Reducing risk of local spread: For new pig units, siting away from other pigs, particularly away from large, intensively housed populations must be regarded as a high priority for reducing the risk of infection by many types of airborne, rodent and fly-borne infectious agents. Risk of infection by local spread will reduce with increasing distance; distances of less than 3 km seem to be particularly risky.
Reducing this risk for existing herds is more difficult. Some possibilities are:
- re-locating to a less risky area;
- purchasing the neighbouring herd;
- negotiating an agreement for neighbours not to keep pigs;
- entering into a joint ‘disease security’ arrangement (e.g. regarding sources of purchased pigs).
Can a source of purchased pigs be guaranteed free of infection? Many herd infections have originated from purchased weaners or breeding stock. Gilts of 6-7 months of age from an enzootically infected herd can be viraemic (Dee et al., 1993). If a source herd is in a geographical area known to be free of disease, the risk of infection could be very low, but this risk would be increased if any movements into that area from areas of infected or unknown status are occurring, or if the area is at risk of airborne infection (it is suspected that the south of Denmark became infected by airborne spread from Germany).
As PRRSV becomes increasingly widespread in the world, it becomes increasingly difficult to guarantee that any region is free of infection. Lack of reporting of PRRS is no guarantee of virus absence.
Serological survey of a source herd, before the purchase of pigs, to demonstrate freedom from infection, may not be reliable because a substantial proportion of an infected herd can be seronegative, particularly where infection has been enzootic for some time or where the pigs are not housed closely together (Collins et al., 1990; Christianson et al., 1991). There is also the risk that a herd might be incubating infection at the time of a serological survey, or become infected (e.g. by airborne route) after survey. A survey undertaken both before and after removal of the pigs to be traded would be more reliable, particularly if combined with testing of the traded pigs. Appropriate choice of serological test(s) is vital in view of antigenic variation in the PRRSV.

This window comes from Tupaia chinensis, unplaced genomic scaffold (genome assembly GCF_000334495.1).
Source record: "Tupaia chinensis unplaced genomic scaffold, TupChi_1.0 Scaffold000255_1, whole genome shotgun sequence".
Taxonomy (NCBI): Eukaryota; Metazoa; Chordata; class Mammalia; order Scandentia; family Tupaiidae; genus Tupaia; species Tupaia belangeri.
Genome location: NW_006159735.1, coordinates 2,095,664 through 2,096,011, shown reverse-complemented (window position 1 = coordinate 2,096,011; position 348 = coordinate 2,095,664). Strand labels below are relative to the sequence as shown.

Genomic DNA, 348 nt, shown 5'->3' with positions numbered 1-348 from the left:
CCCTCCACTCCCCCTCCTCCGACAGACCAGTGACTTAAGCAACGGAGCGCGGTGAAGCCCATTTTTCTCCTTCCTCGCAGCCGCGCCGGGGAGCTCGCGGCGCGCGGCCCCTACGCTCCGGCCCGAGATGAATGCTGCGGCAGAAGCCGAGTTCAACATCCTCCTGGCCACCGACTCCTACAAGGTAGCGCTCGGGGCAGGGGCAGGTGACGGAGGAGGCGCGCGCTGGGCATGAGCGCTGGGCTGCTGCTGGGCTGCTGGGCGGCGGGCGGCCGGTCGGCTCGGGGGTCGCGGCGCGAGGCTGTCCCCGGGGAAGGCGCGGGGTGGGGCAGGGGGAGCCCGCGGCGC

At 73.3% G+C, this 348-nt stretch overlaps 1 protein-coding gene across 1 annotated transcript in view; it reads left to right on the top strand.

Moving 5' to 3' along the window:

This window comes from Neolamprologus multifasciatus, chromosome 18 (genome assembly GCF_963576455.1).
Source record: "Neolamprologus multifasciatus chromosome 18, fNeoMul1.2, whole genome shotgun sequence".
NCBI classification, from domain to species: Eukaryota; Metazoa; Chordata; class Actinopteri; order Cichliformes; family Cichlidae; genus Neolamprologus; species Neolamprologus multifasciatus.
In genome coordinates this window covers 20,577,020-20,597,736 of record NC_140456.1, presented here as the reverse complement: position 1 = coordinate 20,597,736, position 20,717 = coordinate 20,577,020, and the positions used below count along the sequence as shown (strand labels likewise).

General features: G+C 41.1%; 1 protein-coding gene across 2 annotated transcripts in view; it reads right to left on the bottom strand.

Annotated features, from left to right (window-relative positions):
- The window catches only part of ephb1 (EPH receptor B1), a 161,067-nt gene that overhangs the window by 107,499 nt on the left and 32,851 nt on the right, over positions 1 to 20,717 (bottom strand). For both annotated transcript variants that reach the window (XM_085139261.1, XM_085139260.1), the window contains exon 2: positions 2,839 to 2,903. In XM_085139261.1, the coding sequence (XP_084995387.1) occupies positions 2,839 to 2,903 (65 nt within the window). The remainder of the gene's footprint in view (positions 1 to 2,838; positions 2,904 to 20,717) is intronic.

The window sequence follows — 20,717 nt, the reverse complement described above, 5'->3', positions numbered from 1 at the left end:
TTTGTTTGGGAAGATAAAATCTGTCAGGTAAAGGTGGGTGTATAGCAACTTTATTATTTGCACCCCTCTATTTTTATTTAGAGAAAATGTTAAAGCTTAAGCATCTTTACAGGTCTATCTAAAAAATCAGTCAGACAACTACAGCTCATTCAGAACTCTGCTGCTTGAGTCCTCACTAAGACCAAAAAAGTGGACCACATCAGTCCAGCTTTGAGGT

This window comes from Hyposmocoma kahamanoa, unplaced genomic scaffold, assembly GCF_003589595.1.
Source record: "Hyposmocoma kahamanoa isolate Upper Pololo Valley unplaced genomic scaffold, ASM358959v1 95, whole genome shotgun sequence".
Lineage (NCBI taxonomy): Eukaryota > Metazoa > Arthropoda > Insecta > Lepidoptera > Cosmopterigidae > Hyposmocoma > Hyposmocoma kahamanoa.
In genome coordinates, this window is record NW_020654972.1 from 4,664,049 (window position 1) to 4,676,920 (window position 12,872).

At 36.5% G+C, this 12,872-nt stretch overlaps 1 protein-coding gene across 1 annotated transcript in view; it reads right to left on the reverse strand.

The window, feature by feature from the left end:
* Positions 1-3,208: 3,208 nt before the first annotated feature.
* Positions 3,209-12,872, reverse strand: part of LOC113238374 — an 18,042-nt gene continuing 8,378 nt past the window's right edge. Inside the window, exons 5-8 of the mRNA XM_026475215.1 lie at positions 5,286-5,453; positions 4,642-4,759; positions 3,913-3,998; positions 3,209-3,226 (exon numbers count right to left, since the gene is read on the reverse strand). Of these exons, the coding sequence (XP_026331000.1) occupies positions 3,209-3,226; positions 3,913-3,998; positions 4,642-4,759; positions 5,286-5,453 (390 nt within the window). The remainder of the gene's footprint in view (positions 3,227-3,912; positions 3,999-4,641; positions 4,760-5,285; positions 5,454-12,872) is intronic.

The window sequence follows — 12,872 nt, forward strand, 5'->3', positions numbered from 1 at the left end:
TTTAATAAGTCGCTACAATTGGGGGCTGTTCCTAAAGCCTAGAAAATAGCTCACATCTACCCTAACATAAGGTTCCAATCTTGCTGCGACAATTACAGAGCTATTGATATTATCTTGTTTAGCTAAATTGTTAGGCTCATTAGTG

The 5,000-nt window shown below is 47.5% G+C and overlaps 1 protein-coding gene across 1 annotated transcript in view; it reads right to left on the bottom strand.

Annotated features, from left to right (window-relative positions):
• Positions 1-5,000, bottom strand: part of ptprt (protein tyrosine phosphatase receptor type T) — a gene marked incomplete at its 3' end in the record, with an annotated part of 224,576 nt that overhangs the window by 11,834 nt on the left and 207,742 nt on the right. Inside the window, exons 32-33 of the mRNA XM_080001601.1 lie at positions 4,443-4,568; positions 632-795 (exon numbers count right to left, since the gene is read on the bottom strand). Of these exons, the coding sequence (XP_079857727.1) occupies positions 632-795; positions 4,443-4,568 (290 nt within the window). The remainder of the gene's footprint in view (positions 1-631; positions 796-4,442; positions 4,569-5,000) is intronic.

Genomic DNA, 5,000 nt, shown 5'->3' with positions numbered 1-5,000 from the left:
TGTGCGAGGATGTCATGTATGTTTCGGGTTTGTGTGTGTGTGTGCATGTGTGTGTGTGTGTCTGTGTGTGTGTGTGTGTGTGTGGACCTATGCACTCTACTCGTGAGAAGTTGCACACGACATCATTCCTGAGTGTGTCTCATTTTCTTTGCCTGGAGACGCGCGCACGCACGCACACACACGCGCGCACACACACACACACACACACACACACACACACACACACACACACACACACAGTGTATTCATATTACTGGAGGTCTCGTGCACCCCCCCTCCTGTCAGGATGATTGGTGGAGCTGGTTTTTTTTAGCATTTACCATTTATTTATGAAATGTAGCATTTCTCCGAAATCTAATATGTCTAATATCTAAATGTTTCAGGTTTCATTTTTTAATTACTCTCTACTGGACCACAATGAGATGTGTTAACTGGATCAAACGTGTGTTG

Can purchased pigs be guaranteed free of infection? Current knowledge indicates that individual animals cannot be certified free of infection on a single test, but repeated tests, during a period of isolation from any risk of new infection, would make the risk of infection negligible. Testing a group of pigs in close contact with each other is likely to be a more sensitive test of virus presence than testing a single individual, given the highly infectious nature of PRRSV. It would be of some value, in reducing the risk of importing infection, to test a group of bought-in pigs on a single occasion to ensure that all are seronegative. Ideally this should be after a period of isolation (e.g. 3 weeks) from any risk of new infection, because pigs that are incubating infection can be seronegative. If some of the group were found to be seropositive, it would not be possible to assess the risk of virus still being present on the results of a single sample per animal; seropositive pigs may be recovered and free of virus or they may still be infected.
Paired samples (e.g. taken at an interval of 3 weeks) from each pig are necessary in a situation where some pigs are seropositive. Virus activity in the group would be indicated by seroconversion or rising antibody titres in some of the paired blood samples.
Seronegative pigs have not been known to be infected or infectious, except if incubating disease (i.e. up to 2 weeks after an initial infection). It thus seems likely that the infection risk will be negligible if a batch of pigs remains seronegative after an isolation period of at least 3 weeks. The only note of caution would be that the serological test must be sensitive to antibodies relating to the particular PRRS strain involved. The isolation location would also have to be free of risk of airborne infection.